Resilience – do we really get it?

We recently had the rare privilege of receiving a brief from a client that said, essentially, “our people have been through the ringer. They’ve had so much training around what we need from them – we want you do something different and we don’t want you to even call it ‘training’. We want you to put something together that is just about them – something that will help them in their work or even personal lives, but with no other ‘business objective’”.

Their people had been through enormous changes and challenges, and the program we put together was about helping them navigate change with greater self-awareness and choice, and less reactivity. The program went through everything from the stages of grief, different communications styles and managing fields of influence to mindfulness, neuroscience and the way our brains react to and process change. Essentially, the focus was resilience.

These days there’s a great deal of talk about resilience, particularly in the workplace. I often think the more forcefully the word is used, the less the speaker possibly understands what it really means.

Resilience is not about being ‘above’ human needs and vulnerabilities – true resilience thrives when a person knows how to go about understanding and meeting those needs and vulnerabilities in a functional, healthy way.

Often managers shy away from inviting discussion about problems in the workplace, and about people’s concerns, worries or even anger. The thinking is that by ‘going there’, we’ll open the floodgates and initiate a whinge-fest. “At the end of the day, we’ve got a job to get done, so there’s no point in opening a discussion about what’s not perfect – we’ll only raise false hopes that things might change.”

The fact is that human beings go through internal processes around change, and the only way to get past that is to go through it. If we don’t connect with and facilitate the process, we just get stuck – and that’s not good for the individual or the organisation. Typically, the way people best get through these processes is by sharing them with others.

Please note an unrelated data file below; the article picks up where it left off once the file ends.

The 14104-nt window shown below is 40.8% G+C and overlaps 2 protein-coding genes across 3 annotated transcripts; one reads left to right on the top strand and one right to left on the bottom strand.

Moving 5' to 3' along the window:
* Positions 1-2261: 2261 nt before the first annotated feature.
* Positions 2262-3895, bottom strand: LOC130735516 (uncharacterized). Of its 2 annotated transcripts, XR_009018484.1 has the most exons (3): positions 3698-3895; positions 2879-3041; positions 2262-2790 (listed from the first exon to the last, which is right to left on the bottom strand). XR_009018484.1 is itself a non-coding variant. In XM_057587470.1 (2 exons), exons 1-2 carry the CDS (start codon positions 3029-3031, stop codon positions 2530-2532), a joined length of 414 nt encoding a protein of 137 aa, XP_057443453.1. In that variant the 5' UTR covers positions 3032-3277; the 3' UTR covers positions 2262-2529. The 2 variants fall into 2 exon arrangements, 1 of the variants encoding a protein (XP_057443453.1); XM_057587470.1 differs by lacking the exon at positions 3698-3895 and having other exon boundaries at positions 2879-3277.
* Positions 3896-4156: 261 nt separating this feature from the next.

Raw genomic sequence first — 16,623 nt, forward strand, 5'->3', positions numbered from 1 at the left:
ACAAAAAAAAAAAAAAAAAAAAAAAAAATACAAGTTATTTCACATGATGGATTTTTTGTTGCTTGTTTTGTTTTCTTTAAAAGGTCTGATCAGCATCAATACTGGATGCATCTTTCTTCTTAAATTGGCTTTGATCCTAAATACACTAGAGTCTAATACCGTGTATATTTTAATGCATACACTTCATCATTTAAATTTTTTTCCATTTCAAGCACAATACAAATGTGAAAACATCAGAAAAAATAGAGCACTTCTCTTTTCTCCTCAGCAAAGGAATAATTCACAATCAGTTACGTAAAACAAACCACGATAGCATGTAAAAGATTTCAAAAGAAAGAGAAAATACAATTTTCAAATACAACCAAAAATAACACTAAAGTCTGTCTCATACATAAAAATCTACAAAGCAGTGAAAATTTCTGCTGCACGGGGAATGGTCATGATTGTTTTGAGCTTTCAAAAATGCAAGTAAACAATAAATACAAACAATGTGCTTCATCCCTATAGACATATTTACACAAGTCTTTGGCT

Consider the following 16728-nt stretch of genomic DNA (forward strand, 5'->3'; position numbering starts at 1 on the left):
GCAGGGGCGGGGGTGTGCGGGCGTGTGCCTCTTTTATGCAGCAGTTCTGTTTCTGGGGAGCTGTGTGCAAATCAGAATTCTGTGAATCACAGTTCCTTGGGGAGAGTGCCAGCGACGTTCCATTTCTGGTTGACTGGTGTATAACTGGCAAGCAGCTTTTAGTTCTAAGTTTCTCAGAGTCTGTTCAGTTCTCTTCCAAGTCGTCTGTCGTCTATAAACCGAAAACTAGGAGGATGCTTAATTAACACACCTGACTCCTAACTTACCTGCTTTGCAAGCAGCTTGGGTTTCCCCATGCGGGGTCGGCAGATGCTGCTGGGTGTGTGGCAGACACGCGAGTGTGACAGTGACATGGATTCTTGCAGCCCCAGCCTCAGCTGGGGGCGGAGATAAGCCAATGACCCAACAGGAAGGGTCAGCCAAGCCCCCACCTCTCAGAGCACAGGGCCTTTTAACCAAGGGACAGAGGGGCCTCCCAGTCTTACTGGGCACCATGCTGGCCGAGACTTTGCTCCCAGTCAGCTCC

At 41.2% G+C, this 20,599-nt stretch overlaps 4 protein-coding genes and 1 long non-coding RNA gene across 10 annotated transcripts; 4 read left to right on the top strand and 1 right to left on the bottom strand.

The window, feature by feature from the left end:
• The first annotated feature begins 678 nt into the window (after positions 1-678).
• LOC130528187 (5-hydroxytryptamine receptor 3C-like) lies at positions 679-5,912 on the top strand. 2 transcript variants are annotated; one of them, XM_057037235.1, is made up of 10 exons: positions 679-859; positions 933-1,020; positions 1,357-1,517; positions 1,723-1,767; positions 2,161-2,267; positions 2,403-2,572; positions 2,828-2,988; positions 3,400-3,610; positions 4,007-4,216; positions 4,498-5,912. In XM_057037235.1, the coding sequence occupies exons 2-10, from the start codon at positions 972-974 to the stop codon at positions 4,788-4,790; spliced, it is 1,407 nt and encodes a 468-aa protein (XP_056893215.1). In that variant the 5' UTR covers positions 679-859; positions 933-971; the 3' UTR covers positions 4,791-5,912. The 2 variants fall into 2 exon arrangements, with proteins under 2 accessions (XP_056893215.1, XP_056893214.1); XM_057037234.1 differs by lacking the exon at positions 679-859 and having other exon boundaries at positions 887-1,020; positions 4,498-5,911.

We took our client’s agent and leadership team through experiential workshops to work through the human dynamics of change and to allow them to explore the ways they were being impacted by the pressures of their environment. The process normalised what they were feeling and allowed them to bring more of themselves to the workplace. Many of the issues were things that could be addressed, and many were not – but the mere chance to speak of their feelings and experiences and to hear others do so, allowed participants to connect with and then move past many issues.

Many participants impressed on us just how much they appreciated their employer investing in them in this way. The workshop told them – in a way no words could – that their experiences and feelings matter, and that their employer wants to see them thrive.

At the end of the process, only some of the environmental issues changed, but almost every person who worked in the environment changed and grew in some way.

Human beings are social animals. We are not made to ‘do it alone’.

Real resilience doesn’t come from the “suck it up, princess” attitude that sometimes prevails in workplaces. Real resilience comes from a sense of being valued and supported, and knowing that our experiences and feelings can be shared and honoured.

What I loved the most about our work at this client was hearing how the participants were enjoying using the approaches, insights and techniques they learnt not only to improve their work lives, but their personal lives.

Our client was delighted with the way their investment paid off in the workplace, and the magic of witnessing people grow and thrive when given the safety and support to do so reminded me why – and just how much – I love what I do.

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